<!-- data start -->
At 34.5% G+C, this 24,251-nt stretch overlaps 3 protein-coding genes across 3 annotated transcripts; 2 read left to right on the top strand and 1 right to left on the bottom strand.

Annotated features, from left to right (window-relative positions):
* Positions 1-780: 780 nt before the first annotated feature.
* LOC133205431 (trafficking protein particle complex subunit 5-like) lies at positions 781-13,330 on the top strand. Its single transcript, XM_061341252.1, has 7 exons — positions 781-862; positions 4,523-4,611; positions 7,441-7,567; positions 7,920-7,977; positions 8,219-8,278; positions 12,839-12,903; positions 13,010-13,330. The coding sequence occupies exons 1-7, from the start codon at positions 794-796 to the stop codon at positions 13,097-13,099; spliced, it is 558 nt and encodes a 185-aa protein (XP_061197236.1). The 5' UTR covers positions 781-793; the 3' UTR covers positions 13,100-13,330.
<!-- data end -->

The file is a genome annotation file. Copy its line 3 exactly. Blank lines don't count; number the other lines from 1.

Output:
* Positions 1-780: 780 nt before the first annotated feature.